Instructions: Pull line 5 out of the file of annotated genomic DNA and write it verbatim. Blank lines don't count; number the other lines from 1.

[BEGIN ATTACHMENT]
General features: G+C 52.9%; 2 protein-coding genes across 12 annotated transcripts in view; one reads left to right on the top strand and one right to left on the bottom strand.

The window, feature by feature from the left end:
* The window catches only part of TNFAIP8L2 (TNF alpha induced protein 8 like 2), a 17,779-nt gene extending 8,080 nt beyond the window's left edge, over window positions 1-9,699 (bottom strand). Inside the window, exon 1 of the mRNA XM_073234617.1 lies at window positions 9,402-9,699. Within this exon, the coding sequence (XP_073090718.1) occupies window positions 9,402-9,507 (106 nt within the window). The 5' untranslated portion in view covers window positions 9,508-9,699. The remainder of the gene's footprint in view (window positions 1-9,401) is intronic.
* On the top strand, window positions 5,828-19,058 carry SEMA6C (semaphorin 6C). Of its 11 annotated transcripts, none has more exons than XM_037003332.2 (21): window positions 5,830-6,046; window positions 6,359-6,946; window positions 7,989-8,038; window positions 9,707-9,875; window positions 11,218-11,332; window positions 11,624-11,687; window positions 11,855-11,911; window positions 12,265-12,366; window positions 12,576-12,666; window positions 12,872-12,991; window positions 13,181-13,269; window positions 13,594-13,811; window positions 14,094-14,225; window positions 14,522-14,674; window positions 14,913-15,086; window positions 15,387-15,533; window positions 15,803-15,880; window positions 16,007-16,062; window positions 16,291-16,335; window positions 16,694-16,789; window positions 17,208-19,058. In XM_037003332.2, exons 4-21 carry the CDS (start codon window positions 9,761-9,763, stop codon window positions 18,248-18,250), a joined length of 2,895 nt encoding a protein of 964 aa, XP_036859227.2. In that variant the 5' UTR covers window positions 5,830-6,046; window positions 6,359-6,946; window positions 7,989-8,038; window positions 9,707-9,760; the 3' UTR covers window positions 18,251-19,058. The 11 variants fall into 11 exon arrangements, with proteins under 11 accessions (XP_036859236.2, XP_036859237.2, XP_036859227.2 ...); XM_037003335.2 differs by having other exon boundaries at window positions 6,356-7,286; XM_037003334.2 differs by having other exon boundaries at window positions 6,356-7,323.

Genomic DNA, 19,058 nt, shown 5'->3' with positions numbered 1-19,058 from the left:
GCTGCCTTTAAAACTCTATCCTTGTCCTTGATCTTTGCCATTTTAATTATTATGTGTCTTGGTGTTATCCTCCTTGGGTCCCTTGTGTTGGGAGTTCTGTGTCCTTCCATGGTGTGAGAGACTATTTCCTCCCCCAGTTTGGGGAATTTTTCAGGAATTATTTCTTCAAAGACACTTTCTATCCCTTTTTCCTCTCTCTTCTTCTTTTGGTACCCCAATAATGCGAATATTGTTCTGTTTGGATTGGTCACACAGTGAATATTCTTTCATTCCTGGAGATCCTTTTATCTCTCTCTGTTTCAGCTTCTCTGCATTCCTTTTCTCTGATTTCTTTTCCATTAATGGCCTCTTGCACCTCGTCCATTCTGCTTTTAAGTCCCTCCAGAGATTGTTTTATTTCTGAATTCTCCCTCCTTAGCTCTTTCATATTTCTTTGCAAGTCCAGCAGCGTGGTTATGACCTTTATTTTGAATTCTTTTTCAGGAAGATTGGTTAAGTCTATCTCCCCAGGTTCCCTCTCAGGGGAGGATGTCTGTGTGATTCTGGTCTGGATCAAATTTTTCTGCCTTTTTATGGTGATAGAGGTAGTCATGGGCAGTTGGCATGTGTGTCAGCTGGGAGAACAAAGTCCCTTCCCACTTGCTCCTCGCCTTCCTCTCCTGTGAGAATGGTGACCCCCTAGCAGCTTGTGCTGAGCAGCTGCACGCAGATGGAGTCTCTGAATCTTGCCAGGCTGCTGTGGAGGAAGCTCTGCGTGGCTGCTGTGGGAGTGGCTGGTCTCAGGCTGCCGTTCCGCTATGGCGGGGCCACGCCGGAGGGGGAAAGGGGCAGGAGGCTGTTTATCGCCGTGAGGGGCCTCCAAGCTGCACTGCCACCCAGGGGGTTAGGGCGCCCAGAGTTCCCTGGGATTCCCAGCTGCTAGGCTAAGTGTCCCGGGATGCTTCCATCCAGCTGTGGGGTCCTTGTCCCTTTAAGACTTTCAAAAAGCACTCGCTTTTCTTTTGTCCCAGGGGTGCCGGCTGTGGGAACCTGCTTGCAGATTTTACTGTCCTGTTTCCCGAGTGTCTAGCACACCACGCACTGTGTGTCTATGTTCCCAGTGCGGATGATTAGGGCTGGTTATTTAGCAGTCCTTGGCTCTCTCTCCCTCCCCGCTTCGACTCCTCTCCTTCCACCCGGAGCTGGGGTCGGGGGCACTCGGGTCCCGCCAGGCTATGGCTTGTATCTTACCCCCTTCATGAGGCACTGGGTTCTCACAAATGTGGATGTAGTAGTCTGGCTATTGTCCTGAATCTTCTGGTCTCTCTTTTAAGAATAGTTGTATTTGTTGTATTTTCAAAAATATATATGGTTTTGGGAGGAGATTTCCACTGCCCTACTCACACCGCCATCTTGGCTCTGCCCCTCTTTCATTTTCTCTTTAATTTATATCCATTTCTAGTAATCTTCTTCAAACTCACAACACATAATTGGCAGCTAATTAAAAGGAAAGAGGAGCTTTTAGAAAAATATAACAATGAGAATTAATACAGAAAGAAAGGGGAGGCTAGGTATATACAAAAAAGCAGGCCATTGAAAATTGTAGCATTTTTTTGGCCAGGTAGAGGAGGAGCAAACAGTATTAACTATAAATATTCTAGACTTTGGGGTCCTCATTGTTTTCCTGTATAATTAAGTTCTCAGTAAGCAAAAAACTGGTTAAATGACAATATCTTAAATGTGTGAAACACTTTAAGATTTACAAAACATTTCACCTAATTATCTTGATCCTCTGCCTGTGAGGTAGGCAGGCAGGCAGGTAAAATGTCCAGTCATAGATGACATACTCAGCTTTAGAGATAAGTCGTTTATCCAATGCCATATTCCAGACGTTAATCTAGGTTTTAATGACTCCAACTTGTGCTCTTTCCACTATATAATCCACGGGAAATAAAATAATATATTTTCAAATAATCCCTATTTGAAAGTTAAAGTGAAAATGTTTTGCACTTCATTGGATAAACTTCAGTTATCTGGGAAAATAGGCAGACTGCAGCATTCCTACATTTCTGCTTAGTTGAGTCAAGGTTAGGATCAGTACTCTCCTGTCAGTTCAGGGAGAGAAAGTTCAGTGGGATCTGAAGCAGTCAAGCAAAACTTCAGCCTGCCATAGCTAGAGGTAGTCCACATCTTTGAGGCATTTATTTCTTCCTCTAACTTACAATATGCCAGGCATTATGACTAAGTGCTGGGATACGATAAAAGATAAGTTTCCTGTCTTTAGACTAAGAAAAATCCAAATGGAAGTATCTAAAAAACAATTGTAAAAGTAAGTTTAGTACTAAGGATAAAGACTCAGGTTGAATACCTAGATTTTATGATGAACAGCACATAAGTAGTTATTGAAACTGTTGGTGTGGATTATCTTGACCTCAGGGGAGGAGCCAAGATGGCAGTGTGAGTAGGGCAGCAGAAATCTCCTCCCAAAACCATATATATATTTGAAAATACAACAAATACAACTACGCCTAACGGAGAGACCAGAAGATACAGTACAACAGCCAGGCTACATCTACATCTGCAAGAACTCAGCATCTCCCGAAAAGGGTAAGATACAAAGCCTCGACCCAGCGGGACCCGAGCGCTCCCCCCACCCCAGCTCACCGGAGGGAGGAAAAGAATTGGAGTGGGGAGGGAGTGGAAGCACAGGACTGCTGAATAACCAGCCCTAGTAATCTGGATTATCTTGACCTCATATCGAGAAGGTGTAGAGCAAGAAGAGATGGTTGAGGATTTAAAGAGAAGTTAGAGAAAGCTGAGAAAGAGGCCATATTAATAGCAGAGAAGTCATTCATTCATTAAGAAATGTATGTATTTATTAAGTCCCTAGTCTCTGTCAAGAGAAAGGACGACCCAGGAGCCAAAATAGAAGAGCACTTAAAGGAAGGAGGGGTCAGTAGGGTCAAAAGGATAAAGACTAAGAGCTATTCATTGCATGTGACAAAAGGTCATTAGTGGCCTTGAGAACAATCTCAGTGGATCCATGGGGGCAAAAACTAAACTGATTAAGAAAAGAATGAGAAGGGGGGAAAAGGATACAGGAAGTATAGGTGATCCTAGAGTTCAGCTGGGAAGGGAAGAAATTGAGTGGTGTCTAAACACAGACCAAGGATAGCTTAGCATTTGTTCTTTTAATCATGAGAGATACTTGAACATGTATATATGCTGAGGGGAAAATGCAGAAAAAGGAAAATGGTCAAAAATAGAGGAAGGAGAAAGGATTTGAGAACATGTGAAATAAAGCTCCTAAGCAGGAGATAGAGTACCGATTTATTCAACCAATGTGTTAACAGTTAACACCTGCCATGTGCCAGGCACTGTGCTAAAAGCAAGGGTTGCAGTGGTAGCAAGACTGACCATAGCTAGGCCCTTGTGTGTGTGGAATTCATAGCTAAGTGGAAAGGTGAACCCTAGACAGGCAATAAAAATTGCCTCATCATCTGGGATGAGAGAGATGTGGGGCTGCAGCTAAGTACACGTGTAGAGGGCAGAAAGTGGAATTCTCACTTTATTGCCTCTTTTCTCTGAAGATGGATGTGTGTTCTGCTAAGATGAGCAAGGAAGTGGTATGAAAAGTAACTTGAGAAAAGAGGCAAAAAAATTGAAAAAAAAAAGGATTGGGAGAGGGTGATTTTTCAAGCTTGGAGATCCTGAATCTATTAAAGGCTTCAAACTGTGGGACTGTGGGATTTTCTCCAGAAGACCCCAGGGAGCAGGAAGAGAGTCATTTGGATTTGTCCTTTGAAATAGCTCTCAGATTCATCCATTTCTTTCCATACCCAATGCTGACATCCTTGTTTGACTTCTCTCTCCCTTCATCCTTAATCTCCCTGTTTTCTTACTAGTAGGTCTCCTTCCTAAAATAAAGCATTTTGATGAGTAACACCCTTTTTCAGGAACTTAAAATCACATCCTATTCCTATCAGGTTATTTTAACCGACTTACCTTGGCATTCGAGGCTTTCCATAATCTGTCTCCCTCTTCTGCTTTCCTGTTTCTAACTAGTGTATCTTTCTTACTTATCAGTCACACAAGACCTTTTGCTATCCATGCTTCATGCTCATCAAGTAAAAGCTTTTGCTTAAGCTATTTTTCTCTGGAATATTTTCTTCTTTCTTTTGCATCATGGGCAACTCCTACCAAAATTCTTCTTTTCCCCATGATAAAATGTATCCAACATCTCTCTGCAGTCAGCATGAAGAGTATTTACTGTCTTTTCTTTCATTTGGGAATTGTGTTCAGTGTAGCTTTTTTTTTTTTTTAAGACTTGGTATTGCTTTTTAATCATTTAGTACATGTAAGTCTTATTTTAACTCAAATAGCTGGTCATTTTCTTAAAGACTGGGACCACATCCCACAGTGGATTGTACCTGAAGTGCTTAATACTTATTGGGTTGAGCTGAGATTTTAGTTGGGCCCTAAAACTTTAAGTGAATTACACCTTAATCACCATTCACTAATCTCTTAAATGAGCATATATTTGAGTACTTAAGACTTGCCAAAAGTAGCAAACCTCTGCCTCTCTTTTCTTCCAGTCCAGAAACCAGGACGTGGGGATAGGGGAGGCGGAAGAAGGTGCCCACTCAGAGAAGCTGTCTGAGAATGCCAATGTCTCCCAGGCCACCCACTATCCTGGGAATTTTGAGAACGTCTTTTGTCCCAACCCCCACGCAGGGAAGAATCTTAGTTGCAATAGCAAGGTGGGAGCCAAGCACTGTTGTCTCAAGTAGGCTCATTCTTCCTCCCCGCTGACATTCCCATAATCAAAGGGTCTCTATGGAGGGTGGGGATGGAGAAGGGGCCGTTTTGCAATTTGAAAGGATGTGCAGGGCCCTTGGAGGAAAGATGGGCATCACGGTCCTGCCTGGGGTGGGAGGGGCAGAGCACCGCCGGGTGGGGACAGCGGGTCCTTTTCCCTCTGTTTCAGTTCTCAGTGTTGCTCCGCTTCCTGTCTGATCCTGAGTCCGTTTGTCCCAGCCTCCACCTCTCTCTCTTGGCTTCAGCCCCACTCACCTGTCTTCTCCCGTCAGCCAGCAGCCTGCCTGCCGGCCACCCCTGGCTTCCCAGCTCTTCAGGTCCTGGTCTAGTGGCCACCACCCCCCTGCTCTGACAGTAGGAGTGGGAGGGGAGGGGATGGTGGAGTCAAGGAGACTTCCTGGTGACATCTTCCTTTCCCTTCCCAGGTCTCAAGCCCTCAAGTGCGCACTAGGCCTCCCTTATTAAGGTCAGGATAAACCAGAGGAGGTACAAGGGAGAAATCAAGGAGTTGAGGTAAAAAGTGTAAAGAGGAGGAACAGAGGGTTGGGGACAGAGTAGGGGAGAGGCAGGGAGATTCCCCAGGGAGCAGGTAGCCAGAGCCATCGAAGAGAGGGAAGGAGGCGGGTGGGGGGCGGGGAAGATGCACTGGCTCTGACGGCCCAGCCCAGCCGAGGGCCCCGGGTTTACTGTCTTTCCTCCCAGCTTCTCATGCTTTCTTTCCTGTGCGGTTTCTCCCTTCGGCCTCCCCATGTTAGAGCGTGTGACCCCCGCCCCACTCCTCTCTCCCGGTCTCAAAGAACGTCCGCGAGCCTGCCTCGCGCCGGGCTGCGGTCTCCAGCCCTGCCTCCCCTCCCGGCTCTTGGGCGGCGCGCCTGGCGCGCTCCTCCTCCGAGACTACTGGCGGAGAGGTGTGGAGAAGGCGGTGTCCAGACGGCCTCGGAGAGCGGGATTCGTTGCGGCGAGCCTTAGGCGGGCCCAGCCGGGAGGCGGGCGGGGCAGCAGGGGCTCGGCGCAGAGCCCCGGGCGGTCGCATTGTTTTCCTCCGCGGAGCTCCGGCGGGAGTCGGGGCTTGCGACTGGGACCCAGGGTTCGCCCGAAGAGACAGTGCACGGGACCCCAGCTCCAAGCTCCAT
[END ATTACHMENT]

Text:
Genomic DNA, 19,058 nt, shown 5'->3' with positions numbered 1-19,058 from the left: